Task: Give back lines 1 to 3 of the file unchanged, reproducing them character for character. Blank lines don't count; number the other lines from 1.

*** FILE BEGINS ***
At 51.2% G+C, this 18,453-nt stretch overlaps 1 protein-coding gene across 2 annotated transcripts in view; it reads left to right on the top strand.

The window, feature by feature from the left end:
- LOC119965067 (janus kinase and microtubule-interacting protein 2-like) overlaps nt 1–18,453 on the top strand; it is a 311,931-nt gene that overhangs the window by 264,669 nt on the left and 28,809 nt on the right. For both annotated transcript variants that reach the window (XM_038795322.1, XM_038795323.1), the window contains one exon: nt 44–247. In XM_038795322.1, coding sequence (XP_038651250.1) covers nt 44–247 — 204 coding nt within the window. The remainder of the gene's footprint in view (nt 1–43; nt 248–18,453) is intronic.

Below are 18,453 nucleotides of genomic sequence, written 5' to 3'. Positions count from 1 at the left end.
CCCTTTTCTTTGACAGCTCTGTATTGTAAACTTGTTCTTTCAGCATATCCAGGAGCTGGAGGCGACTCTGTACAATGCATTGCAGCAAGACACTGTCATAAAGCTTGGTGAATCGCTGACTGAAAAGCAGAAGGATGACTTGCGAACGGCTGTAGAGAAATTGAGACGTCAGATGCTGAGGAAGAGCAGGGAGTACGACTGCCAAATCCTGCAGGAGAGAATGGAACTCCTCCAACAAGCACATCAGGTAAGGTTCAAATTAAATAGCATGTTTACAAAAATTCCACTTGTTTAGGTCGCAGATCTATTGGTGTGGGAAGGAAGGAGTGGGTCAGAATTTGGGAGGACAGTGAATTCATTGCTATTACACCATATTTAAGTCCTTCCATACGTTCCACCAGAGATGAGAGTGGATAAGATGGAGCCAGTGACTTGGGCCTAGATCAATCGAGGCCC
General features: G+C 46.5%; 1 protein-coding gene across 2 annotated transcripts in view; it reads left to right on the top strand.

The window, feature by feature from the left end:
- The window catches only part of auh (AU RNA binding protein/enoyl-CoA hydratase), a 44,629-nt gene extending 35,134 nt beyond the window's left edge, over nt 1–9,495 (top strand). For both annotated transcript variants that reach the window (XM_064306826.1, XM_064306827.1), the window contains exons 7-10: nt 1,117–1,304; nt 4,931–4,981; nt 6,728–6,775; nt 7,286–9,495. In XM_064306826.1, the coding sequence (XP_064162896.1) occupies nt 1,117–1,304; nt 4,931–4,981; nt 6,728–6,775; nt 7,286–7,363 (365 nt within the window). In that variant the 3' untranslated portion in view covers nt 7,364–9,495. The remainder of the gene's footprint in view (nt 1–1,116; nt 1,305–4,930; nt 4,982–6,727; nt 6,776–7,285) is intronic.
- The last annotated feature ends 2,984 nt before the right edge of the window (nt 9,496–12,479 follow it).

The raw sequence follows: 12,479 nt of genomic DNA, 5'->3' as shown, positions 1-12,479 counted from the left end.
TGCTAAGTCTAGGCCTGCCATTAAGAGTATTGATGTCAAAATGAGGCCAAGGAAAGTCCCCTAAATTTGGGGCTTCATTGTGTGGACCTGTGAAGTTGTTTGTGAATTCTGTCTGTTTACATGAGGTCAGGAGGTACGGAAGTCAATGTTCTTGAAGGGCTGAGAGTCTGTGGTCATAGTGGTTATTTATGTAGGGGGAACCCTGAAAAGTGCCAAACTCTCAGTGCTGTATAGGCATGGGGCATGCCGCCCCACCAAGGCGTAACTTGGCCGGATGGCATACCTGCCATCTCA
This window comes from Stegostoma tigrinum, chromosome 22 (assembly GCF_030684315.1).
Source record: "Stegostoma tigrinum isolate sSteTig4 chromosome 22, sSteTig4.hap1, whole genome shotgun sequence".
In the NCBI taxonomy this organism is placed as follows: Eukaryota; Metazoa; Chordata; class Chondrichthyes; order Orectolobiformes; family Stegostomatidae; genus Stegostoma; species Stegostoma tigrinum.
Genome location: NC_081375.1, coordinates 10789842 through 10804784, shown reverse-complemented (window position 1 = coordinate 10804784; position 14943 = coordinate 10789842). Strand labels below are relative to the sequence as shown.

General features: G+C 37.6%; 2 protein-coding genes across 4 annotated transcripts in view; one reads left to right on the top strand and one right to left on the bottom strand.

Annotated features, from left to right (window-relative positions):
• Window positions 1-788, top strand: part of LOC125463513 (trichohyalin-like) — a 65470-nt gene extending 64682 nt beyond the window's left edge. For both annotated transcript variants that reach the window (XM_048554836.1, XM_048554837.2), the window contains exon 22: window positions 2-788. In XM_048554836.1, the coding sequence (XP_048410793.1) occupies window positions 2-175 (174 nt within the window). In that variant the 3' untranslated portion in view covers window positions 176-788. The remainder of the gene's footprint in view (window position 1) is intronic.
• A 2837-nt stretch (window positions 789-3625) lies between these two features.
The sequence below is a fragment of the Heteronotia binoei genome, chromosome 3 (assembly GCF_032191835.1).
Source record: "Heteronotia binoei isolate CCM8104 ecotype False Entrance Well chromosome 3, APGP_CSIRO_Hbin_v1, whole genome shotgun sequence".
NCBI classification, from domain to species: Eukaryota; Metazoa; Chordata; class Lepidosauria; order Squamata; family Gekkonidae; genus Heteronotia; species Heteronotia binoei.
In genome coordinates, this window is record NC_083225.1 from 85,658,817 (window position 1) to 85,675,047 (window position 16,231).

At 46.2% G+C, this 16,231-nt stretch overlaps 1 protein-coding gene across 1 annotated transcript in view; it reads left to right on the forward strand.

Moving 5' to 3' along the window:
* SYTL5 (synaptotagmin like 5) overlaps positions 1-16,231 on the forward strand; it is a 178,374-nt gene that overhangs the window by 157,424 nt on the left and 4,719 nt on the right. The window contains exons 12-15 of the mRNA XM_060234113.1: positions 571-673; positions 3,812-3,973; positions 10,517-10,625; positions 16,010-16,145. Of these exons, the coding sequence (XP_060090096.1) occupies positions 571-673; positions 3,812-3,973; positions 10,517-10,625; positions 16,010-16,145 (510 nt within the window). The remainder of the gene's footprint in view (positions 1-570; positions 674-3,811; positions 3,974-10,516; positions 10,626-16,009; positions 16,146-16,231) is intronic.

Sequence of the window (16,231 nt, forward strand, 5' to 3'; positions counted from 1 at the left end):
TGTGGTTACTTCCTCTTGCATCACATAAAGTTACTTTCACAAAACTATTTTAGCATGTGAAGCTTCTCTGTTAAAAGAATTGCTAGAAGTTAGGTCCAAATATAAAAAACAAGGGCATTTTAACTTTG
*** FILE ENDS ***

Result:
At 51.2% G+C, this 18,453-nt stretch overlaps 1 protein-coding gene across 2 annotated transcripts in view; it reads left to right on the top strand.

The window, feature by feature from the left end:
- LOC119965067 (janus kinase and microtubule-interacting protein 2-like) overlaps nt 1–18,453 on the top strand; it is a 311,931-nt gene that overhangs the window by 264,669 nt on the left and 28,809 nt on the right. For both annotated transcript variants that reach the window (XM_038795322.1, XM_038795323.1), the window contains one exon: nt 44–247. In XM_038795322.1, coding sequence (XP_038651250.1) covers nt 44–247 — 204 coding nt within the window. The remainder of the gene's footprint in view (nt 1–43; nt 248–18,453) is intronic.